This blog about practice came from my friend, Michael Peter Carter. I met Michael on my second trip to Mysore. We were the only TWO students in Sanskrit class. He and his wife Holly were a great support to me the next year when I was on my first solo trip to India. I look forward to meeting them again in Mysore but this post touches so completely on what practice is about…steadiness.
I had to share it.
Patanjali’s Yoga Sutras:
I:2 yogah chittavritti nirodhah => union + consciousness + movement + cessation
II:46 sthira sukham asanam => Steady + Joy + Pose
II:58 They who can withdraw their senses from the sense objects, as a tortoise withdraws its limbs into its shell, that persons intellect is considered steady.
I find that Drishti helps me to keep my mind focused on my practice. By fixing my gaze softly on a single place, there is less stimulation for my mind. I am not distracted by what other students are doing or wearing and I am not distracted by the thoughts and judgments that naturally follow.
I find that by keeping my breath steady, with equal qualities on inhales and exhales, my nerves remain calm even when a posture is extremely challenging. The soft sound, like the ocean, gives my ears a kind of ‘white noise’ to listen to. It also gives me feedback to let me know if I am straining too hard or being lazy.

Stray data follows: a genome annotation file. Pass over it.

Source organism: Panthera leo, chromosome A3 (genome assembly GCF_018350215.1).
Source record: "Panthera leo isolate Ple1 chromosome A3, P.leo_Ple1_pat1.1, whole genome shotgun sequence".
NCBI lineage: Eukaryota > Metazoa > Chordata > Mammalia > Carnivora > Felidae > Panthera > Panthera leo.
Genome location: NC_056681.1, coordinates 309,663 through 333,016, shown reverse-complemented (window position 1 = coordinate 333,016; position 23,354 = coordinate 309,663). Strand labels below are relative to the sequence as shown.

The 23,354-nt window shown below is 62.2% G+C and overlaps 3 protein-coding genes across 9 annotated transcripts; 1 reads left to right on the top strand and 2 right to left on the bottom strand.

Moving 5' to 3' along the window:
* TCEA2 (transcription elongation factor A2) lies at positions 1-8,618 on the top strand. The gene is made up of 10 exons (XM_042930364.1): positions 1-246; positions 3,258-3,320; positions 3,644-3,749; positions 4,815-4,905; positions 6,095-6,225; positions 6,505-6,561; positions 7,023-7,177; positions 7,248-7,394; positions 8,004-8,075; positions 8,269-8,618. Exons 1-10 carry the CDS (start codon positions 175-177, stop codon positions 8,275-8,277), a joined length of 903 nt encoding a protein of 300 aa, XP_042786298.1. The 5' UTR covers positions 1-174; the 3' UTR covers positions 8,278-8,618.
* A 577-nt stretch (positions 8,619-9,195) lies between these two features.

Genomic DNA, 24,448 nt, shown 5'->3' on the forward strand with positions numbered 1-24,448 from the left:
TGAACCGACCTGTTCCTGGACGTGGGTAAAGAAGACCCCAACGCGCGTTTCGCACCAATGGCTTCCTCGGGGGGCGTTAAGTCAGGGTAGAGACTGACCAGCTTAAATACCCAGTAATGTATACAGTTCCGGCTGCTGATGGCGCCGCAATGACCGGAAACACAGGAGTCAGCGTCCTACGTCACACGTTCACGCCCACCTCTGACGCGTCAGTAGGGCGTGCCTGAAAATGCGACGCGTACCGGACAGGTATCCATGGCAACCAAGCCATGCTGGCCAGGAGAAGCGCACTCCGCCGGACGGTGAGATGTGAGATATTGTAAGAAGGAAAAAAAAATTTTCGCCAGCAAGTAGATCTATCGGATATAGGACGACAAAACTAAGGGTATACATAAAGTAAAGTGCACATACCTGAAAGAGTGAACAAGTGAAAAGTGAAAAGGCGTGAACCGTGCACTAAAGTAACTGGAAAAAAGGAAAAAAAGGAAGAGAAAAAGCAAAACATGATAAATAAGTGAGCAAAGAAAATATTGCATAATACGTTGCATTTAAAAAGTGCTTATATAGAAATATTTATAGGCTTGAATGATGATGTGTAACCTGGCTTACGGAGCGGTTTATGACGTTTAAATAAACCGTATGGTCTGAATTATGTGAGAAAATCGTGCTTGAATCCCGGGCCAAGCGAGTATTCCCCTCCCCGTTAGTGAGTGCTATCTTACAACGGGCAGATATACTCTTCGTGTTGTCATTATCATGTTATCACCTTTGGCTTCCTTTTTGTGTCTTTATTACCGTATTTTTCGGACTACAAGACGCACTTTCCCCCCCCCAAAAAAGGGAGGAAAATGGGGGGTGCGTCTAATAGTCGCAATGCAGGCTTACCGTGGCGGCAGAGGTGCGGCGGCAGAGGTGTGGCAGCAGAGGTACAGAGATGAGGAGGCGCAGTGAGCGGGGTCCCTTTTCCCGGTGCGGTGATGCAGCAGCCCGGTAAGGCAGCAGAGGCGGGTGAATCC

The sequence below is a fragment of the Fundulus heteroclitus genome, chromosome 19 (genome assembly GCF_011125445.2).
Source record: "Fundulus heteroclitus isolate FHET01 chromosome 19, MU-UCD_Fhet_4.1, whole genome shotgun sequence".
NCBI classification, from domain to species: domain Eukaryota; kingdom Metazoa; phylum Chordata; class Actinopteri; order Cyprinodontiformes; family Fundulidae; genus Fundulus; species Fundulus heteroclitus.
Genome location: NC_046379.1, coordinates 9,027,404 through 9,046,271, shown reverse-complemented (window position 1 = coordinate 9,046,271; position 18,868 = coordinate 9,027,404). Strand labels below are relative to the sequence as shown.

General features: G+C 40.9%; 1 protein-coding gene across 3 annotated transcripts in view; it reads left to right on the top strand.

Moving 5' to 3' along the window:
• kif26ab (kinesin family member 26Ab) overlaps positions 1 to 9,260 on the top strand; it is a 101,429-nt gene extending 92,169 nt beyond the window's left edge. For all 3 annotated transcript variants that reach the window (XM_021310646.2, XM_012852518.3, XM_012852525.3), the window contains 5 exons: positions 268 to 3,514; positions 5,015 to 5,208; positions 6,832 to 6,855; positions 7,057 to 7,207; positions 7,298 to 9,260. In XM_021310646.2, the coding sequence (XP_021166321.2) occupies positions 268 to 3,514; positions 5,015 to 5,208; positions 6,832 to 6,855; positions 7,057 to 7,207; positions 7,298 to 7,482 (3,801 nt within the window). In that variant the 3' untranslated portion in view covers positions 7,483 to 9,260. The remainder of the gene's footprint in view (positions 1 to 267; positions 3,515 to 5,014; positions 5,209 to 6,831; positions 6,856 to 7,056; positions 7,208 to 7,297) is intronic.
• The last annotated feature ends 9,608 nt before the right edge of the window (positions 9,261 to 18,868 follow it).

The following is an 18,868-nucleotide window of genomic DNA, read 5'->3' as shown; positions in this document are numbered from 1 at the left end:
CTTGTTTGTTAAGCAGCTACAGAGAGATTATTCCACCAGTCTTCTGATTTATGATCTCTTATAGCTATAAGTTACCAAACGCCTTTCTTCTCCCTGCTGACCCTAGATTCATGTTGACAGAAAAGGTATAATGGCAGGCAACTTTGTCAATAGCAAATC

I find that by following the correct vinyasa my mind can be still. My practice unfolds one breath at a time. There is no guesswork, no dialogue about what to do next, or what to do for the next series of postures. Instead, I only need to be present with one breath/movement at a time. As each one completes, another one begins.
I find that by doing practice everyday there is no remembering, wondering, or considering. Practice is the same today, as yesterday, as tomorrow. Over weeks, months, and years, a few new poses may be introduced, but they are done at correct intervals, when my mind can remain steady with the added challenges.
I find that by having faith and determination in this practice all fears and worries are swept away. I can step on my mat and get straight to the work of cultivating a steady mind.
I find, by practicing in the correct method, my mind, to be steady.
Here is the link to Michael’s webpage